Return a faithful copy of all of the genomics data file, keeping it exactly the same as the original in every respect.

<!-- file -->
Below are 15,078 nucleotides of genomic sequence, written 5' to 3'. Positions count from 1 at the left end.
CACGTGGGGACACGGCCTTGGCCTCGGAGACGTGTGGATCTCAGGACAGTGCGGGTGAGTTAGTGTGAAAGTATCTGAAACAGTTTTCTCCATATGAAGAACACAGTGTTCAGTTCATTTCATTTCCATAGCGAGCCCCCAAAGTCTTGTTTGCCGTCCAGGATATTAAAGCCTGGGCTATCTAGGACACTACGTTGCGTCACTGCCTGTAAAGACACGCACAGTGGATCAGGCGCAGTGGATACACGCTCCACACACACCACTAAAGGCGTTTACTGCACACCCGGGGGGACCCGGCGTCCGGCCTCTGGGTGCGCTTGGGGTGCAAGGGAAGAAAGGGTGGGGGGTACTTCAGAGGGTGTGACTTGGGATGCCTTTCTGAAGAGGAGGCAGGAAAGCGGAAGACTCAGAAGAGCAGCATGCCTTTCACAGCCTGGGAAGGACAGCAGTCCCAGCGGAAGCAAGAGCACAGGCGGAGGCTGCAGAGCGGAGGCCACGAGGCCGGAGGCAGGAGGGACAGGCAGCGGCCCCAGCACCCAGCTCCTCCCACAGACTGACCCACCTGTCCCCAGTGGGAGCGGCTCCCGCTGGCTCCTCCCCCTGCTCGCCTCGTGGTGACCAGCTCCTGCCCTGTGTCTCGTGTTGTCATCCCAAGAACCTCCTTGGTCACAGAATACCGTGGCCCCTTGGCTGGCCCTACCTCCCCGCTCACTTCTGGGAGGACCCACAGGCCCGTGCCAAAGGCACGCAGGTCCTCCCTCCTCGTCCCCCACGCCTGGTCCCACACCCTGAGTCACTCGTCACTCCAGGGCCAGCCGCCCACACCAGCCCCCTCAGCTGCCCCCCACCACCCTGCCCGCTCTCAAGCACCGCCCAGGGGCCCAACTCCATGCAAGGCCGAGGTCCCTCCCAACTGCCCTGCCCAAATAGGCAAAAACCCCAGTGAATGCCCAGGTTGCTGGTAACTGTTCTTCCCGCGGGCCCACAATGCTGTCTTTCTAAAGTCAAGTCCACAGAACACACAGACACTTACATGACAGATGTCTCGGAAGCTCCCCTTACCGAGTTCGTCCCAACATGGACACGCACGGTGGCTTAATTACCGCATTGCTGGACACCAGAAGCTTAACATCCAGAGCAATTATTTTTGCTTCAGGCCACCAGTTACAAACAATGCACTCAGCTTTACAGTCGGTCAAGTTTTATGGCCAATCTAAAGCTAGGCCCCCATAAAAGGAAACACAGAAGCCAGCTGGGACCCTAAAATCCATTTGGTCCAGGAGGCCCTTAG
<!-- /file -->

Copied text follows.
Below are 15,078 nucleotides of genomic sequence, written 5' to 3'. Positions count from 1 at the left end.
CACGTGGGGACACGGCCTTGGCCTCGGAGACGTGTGGATCTCAGGACAGTGCGGGTGAGTTAGTGTGAAAGTATCTGAAACAGTTTTCTCCATATGAAGAACACAGTGTTCAGTTCATTTCATTTCCATAGCGAGCCCCCAAAGTCTTGTTTGCCGTCCAGGATATTAAAGCCTGGGCTATCTAGGACACTACGTTGCGTCACTGCCTGTAAAGACACGCACAGTGGATCAGGCGCAGTGGATACACGCTCCACACACACCACTAAAGGCGTTTACTGCACACCCGGGGGGACCCGGCGTCCGGCCTCTGGGTGCGCTTGGGGTGCAAGGGAAGAAAGGGTGGGGGGTACTTCAGAGGGTGTGACTTGGGATGCCTTTCTGAAGAGGAGGCAGGAAAGCGGAAGACTCAGAAGAGCAGCATGCCTTTCACAGCCTGGGAAGGACAGCAGTCCCAGCGGAAGCAAGAGCACAGGCGGAGGCTGCAGAGCGGAGGCCACGAGGCCGGAGGCAGGAGGGACAGGCAGCGGCCCCAGCACCCAGCTCCTCCCACAGACTGACCCACCTGTCCCCAGTGGGAGCGGCTCCCGCTGGCTCCTCCCCCTGCTCGCCTCGTGGTGACCAGCTCCTGCCCTGTGTCTCGTGTTGTCATCCCAAGAACCTCCTTGGTCACAGAATACCGTGGCCCCTTGGCTGGCCCTACCTCCCCGCTCACTTCTGGGAGGACCCACAGGCCCGTGCCAAAGGCACGCAGGTCCTCCCTCCTCGTCCCCCACGCCTGGTCCCACACCCTGAGTCACTCGTCACTCCAGGGCCAGCCGCCCACACCAGCCCCCTCAGCTGCCCCCCACCACCCTGCCCGCTCTCAAGCACCGCCCAGGGGCCCAACTCCATGCAAGGCCGAGGTCCCTCCCAACTGCCCTGCCCAAATAGGCAAAAACCCCAGTGAATGCCCAGGTTGCTGGTAACTGTTCTTCCCGCGGGCCCACAATGCTGTCTTTCTAAAGTCAAGTCCACAGAACACACAGACACTTACATGACAGATGTCTCGGAAGCTCCCCTTACCGAGTTCGTCCCAACATGGACACGCACGGTGGCTTAATTACCGCATTGCTGGACACCAGAAGCTTAACATCCAGAGCAATTATTTTTGCTTCAGGCCACCAGTTACAAACAATGCACTCAGCTTTACAGTCGGTCAAGTTTTATGGCCAATCTAAAGCTAGGCCCCCATAAAAGGAAACACAGAAGCCAGCTGGGACCCTAAAATCCATTTGGTCCAGGAGGCCCTTAG